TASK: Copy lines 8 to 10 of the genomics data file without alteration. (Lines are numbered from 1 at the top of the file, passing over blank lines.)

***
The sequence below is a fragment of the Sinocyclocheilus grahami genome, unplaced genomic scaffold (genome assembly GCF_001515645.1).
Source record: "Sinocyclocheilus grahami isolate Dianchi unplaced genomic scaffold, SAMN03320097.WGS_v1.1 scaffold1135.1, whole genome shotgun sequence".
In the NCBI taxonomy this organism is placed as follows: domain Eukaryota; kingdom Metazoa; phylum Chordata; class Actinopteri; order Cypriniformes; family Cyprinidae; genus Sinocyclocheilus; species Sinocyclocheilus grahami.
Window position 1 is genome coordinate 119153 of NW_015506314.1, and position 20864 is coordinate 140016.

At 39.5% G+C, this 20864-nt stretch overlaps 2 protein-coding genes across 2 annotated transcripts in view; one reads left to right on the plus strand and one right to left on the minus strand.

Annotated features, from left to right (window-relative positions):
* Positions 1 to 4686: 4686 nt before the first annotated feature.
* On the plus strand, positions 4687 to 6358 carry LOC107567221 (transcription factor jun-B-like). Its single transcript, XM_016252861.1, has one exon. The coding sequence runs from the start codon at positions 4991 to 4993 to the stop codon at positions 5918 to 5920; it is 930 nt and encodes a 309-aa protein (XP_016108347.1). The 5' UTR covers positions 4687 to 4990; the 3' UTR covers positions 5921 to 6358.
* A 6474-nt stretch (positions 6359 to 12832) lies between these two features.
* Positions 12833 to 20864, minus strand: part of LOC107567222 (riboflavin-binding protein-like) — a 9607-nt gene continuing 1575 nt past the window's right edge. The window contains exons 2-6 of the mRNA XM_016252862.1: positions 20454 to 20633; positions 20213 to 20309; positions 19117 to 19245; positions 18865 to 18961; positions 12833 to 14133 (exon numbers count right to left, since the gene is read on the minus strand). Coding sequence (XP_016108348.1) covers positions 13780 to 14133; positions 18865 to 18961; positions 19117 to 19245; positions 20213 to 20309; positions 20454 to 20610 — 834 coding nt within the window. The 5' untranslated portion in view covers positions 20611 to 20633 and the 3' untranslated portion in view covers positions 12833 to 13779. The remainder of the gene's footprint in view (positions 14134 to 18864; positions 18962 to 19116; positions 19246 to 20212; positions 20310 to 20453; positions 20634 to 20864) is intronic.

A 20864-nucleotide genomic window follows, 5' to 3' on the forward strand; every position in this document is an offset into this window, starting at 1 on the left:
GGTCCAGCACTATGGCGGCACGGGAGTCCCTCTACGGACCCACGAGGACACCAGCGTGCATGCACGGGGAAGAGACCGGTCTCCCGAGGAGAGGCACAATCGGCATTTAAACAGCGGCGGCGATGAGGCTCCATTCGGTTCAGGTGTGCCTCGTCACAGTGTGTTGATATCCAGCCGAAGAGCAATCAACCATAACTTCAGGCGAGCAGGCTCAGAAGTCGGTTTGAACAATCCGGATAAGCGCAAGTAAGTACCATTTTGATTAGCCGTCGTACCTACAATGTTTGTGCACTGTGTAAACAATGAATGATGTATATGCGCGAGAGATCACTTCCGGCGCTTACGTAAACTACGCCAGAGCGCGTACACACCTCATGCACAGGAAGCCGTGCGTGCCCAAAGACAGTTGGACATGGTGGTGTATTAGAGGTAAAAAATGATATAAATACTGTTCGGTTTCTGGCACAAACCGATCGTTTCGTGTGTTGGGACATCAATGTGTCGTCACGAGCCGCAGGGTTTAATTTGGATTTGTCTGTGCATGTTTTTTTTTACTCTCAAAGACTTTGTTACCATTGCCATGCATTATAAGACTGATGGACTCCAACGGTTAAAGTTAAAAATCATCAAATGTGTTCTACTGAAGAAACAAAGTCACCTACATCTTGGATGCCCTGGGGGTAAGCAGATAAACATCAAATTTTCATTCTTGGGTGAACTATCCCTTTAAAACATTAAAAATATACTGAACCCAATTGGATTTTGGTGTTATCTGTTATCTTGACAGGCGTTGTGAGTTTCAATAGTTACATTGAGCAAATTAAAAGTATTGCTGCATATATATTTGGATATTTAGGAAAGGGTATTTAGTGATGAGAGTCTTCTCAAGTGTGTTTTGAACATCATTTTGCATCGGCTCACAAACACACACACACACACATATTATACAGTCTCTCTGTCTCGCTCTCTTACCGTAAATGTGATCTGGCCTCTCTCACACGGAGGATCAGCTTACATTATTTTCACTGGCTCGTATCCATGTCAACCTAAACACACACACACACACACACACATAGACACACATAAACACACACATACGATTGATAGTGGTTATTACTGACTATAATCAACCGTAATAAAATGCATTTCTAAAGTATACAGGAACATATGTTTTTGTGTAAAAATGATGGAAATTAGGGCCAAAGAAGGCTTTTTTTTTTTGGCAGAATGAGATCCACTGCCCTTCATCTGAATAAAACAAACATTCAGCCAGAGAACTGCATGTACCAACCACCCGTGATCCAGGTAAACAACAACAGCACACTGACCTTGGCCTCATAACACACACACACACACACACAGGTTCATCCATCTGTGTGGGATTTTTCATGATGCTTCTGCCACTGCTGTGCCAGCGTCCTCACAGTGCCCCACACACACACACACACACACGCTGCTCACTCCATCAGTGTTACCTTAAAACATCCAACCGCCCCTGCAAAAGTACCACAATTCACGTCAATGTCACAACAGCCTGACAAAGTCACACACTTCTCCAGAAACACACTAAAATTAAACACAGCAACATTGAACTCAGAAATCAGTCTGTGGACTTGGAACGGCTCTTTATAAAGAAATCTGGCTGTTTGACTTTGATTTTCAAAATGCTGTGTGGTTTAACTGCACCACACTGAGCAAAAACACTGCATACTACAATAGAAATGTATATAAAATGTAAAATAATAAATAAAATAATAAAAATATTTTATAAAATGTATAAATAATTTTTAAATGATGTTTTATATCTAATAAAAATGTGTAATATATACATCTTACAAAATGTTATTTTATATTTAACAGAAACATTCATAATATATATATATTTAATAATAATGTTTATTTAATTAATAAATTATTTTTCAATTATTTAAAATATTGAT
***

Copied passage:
* On the plus strand, positions 4687 to 6358 carry LOC107567221 (transcription factor jun-B-like). Its single transcript, XM_016252861.1, has one exon. The coding sequence runs from the start codon at positions 4991 to 4993 to the stop codon at positions 5918 to 5920; it is 930 nt and encodes a 309-aa protein (XP_016108347.1). The 5' UTR covers positions 4687 to 4990; the 3' UTR covers positions 5921 to 6358.
* A 6474-nt stretch (positions 6359 to 12832) lies between these two features.
* Positions 12833 to 20864, minus strand: part of LOC107567222 (riboflavin-binding protein-like) — a 9607-nt gene continuing 1575 nt past the window's right edge. The window contains exons 2-6 of the mRNA XM_016252862.1: positions 20454 to 20633; positions 20213 to 20309; positions 19117 to 19245; positions 18865 to 18961; positions 12833 to 14133 (exon numbers count right to left, since the gene is read on the minus strand). Coding sequence (XP_016108348.1) covers positions 13780 to 14133; positions 18865 to 18961; positions 19117 to 19245; positions 20213 to 20309; positions 20454 to 20610 — 834 coding nt within the window. The 5' untranslated portion in view covers positions 20611 to 20633 and the 3' untranslated portion in view covers positions 12833 to 13779. The remainder of the gene's footprint in view (positions 14134 to 18864; positions 18962 to 19116; positions 19246 to 20212; positions 20310 to 20453; positions 20634 to 20864) is intronic.